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ENTERTAINMENT
May 19, 2010
The Promise President Obama, Year One Jonathan Alter Simon & Schuster: 460 pp., $28
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SPORTS
April 11, 2014 | By Lisa Dillman
The name of the day: William M. Jennings . Kings goalie Jonathan Quick is on the verge of succeeding last season's Jennings Trophy winners, the Blackhawks' Corey Crawford and Ray Emery . The award goes to "the goalkeeper(s) having played a minimum of 25 games for the team with the fewest goals scored against it. " The Kings and the Bruins are one-two in the Jennings race and the Kings will win it if they allow two or less goals in their season finale Saturday against the Ducks at Staples Center.
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ENTERTAINMENT
December 1, 2009 | By bloomberg news
Jonathan Littell won the Bad Sex in Fiction Award, the United Kingdom's "most dreaded literary prize," for his depiction of the sadomasochistic encounters between twin siblings in "The Kindly Ones." The judges cited Littell for one incestuous scene that unfolds on the bed of a guillotine and another that invokes the myth of Cyclops, "whose single eye never blinks." These marred what the judges called an impressive work. "It is in part a work of genius," the judges said in an e-mailed statement Monday about the World War II novel, which won the Prix Goncourt, France's top book prize, in 2006.
FOOD
April 11, 2014 | By Jonathan Gold, Los Angeles Times Restaurant Critic
It has never been easier to eat high-end sushi than it is now in Los Angeles - to surrender two hours and half a month's rent to the choreographed roll of the waves. You can experience the masculine crispness of Mori or the postmodern wackiness of Wa; the gentle experimentation of Kiriko or the discofied modernism of Nobu Malibu; the gold leaf and truffle oil of Go's Mart or the intellectual approach of Kiyokawa. The idea of purist edomae sushi, or at least its rigor, is well-established here.
SPORTS
December 25, 2009 | Helene Elliott
In his minor-league days, Jonathan Quick slept so deeply that his teammates would stumble off their bus after a trip and the equipment managers would unload the gear and think all was done only to find the goalie under a seat, slumbering. That made for good jokes but bad mornings -- especially when the Kings sent goaltending development guru Kim Dillabaugh to Manchester, N.H., to work with Quick. Only Quick was late, having overslept. A good scare -- a demotion to the ECHL during the 2007-08 season -- and a good, loud alarm clock changed his habits.
ENTERTAINMENT
March 13, 2014 | By Wendy Smith
It's almost impossible to put down Jean Hanff Korelitz's riveting new novel for the first 200 pages as it dismantles the comfortable existence of a couples therapist over the course of a few nightmarish weeks. We first meet Grace Reinhart Sachs ensconced in her office, being interviewed by a Vogue writer about her forthcoming book, "You Should Have Known. " This book-within-a-book argues that women get themselves into bad marriages by failing to see the clear signs that were there from the beginning about their spouses' failings.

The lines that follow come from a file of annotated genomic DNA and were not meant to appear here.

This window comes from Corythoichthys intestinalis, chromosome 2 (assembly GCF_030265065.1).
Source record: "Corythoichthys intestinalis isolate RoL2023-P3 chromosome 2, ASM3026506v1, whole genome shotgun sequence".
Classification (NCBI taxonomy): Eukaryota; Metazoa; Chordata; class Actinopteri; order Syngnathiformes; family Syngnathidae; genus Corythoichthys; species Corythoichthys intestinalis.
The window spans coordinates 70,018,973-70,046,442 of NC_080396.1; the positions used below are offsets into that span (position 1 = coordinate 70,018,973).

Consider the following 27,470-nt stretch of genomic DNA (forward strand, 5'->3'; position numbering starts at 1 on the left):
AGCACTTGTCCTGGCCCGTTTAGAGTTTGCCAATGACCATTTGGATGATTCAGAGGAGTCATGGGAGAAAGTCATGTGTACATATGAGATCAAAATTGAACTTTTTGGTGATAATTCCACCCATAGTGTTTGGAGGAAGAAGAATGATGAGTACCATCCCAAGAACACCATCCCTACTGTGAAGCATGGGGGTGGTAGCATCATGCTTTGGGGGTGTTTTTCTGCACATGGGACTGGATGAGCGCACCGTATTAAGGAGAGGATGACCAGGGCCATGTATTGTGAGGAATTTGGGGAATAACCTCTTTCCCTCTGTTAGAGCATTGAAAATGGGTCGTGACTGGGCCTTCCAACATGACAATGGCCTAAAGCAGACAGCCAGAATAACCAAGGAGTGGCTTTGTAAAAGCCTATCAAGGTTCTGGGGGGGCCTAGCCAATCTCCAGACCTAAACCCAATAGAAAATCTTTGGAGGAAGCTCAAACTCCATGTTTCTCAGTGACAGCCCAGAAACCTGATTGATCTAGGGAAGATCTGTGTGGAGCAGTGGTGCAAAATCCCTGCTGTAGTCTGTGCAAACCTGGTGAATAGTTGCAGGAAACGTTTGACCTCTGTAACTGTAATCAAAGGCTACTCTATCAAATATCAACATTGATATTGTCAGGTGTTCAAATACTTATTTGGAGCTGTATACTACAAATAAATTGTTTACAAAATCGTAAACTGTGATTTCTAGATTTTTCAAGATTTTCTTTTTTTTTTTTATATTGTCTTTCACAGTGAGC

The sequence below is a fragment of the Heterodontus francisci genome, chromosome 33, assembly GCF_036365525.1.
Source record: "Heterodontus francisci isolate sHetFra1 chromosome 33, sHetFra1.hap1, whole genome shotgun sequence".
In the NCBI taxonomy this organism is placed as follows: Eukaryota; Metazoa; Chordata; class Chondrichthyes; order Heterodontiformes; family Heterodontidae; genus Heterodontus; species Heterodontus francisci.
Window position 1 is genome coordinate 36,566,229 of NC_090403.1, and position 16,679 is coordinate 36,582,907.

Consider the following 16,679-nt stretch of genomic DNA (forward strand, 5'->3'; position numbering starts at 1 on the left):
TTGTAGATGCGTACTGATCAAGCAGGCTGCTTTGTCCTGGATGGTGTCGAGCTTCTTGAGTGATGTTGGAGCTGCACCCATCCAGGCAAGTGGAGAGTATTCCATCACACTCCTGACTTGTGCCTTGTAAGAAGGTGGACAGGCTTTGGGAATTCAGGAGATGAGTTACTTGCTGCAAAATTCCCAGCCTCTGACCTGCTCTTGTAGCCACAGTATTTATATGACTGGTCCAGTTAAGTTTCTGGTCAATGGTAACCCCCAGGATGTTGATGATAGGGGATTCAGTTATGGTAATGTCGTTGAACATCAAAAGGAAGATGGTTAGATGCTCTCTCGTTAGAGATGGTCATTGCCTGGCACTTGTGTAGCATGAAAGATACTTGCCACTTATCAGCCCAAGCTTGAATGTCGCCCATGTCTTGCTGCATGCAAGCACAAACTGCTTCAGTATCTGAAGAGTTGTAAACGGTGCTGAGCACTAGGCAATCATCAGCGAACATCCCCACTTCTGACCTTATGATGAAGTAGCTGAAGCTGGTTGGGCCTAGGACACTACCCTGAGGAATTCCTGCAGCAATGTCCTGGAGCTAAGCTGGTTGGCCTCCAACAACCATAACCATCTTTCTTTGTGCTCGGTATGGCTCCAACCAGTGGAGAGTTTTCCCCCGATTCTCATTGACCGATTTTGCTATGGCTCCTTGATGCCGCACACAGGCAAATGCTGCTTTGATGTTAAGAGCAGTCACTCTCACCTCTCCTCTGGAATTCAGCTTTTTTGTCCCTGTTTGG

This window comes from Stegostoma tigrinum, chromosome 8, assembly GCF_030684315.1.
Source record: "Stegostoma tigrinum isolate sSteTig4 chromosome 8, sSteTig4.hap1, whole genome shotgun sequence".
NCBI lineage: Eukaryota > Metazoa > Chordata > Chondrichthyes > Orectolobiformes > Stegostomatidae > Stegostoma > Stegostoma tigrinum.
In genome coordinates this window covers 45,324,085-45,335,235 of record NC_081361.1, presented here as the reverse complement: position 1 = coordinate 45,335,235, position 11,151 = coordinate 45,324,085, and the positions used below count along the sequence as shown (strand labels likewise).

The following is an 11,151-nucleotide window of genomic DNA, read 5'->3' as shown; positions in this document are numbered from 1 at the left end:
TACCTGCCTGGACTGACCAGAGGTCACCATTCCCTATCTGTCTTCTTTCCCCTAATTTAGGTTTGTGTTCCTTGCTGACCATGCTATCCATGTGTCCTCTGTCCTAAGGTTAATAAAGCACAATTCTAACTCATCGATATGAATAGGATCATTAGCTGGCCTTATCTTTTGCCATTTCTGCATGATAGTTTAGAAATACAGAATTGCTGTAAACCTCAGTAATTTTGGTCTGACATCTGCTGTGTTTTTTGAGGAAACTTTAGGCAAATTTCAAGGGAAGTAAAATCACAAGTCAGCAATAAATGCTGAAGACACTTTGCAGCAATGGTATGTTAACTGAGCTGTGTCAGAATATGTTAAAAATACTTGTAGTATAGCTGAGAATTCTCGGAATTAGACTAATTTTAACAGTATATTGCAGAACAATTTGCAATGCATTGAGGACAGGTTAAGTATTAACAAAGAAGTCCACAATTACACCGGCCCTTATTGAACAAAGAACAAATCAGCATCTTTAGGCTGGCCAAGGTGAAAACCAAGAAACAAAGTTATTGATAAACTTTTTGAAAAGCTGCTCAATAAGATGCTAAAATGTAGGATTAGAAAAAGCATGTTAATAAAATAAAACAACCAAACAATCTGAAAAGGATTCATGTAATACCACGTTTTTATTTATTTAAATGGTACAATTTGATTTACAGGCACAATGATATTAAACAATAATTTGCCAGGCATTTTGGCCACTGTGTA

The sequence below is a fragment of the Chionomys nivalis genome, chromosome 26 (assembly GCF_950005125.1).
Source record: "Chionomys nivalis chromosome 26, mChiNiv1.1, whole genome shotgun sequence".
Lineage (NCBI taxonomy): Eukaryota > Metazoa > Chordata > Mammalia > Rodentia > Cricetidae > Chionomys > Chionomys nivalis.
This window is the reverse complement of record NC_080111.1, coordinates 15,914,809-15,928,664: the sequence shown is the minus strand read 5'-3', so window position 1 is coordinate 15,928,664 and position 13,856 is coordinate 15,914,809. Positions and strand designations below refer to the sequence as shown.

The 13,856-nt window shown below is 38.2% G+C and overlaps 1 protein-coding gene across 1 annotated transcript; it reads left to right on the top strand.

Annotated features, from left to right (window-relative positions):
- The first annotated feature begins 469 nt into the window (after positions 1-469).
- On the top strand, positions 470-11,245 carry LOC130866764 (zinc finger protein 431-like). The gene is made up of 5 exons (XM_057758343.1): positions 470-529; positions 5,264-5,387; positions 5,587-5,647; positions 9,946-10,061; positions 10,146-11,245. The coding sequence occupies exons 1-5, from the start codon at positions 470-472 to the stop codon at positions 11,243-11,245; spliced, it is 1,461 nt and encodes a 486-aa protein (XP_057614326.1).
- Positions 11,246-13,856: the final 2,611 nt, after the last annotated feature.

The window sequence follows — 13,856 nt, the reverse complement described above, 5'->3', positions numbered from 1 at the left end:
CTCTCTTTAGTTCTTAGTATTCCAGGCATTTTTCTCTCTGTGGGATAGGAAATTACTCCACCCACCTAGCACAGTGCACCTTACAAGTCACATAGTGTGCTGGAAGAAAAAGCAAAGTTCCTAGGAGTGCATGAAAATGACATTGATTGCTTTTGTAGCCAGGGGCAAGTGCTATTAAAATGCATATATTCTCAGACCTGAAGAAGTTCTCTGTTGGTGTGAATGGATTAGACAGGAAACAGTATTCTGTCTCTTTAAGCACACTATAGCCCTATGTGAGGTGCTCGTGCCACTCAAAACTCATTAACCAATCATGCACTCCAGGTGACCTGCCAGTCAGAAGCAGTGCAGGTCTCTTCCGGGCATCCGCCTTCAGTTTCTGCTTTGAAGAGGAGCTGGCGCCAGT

ENTERTAINMENT
May 2, 2004 | By Carol Felixson, Special to The Times
POP! POP! POPCORN! Bet you can't wait to eat some. Sorry! If you're talking about small wildflowers commonly found in the Santa Monica Mountains, you can't eat them, but you can let Chloe Chais, 10, and brother Jonathan, 7, of Beverly Hills, show you how to do an art project. They first did research on popcorn flowers, then made this illustration using tissue paper and real popcorn. Jonathan and Chloe learned there are several species of popcorn flowers. They are members of what is commonly known as the fiddleneck family of plants.
CALIFORNIA | LOCAL
January 8, 1994
Clinton to Perot: "GATTcha!" JONATHAN FOBER San Diego
BOOKS
June 1, 2008 | Carolyn Kellogg
Frozen-yogurt shop employee Jonathan is oversmart and underemployed, and very early on in the novel "Girl Factory" by Jim Krusoe (Tin House: 196 pp., $14.95 paper) we realize he's also not quite right. After he learns about a hyper-intelligent, military-bred dog at a local shelter, he determines that he will be the one to rescue the animal: "I went back inside to find a jacket, and it was really more as an afterthought than anything that I took along a crowbar, slipping it up my sleeve so as not to alarm anyone."
NEWS
June 9, 1991 | SHARON COHEN, ASSOCIATED PRESS
For 52 years, Morris and Mollie Pollard have been partners in life, building a home, rearing a family and traveling the world together. Now they share something else: fear. They worry about their son, Jonathan, who is serving a life prison term for selling secrets to Israel. They wonder if they will live to see him a free man again. And they are haunted by questions about themselves.
SPORTS
April 7, 2014 | By Helene Elliott
Los Angeles Times columnist Helene Elliott rates the pluses and minuses in the NHL from the previous week: + Kings goaltender Jonathan Quick is on the verge of winning the Jennings Trophy, which goes to "the goalkeeper(s) having played a minimum of 25 games for the team with the fewest goals scored against. " The oddity is that Quick has played only 47 games. Ben Scrivens played 19 before the Kings traded him to Edmonton, and Martin Jones has played 18. It's a significant award and would be a first for the Kings.